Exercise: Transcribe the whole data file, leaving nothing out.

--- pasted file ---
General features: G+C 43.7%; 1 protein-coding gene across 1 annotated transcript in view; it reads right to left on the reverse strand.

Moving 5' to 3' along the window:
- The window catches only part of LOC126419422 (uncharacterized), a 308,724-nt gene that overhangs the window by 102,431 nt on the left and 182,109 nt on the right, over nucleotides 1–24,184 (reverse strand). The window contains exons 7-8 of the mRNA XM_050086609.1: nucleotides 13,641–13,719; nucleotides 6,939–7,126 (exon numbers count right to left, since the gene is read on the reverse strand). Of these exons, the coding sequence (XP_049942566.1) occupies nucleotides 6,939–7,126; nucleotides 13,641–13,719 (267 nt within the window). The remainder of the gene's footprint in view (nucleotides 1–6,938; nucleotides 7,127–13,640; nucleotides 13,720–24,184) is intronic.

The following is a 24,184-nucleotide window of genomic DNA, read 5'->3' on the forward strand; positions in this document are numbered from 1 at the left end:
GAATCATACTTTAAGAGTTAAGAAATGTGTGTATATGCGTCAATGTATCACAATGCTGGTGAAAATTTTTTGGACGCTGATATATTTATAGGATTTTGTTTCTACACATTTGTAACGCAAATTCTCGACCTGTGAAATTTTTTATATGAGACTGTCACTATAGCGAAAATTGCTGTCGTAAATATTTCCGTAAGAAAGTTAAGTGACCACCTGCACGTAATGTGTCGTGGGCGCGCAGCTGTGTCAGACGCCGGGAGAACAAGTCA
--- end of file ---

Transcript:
General features: G+C 43.7%; 1 protein-coding gene across 1 annotated transcript in view; it reads right to left on the reverse strand.

Moving 5' to 3' along the window:
- The window catches only part of LOC126419422 (uncharacterized), a 308,724-nt gene that overhangs the window by 102,431 nt on the left and 182,109 nt on the right, over nucleotides 1–24,184 (reverse strand). The window contains exons 7-8 of the mRNA XM_050086609.1: nucleotides 13,641–13,719; nucleotides 6,939–7,126 (exon numbers count right to left, since the gene is read on the reverse strand). Of these exons, the coding sequence (XP_049942566.1) occupies nucleotides 6,939–7,126; nucleotides 13,641–13,719 (267 nt within the window). The remainder of the gene's footprint in view (nucleotides 1–6,938; nucleotides 7,127–13,640; nucleotides 13,720–24,184) is intronic.

The following is a 24,184-nucleotide window of genomic DNA, read 5'->3' on the forward strand; positions in this document are numbered from 1 at the left end:
GAATCATACTTTAAGAGTTAAGAAATGTGTGTATATGCGTCAATGTATCACAATGCTGGTGAAAATTTTTTGGACGCTGATATATTTATAGGATTTTGTTTCTACACATTTGTAACGCAAATTCTCGACCTGTGAAATTTTTTATATGAGACTGTCACTATAGCGAAAATTGCTGTCGTAAATATTTCCGTAAGAAAGTTAAGTGACCACCTGCACGTAATGTGTCGTGGGCGCGCAGCTGTGTCAGACGCCGGGAGAACAAGTCA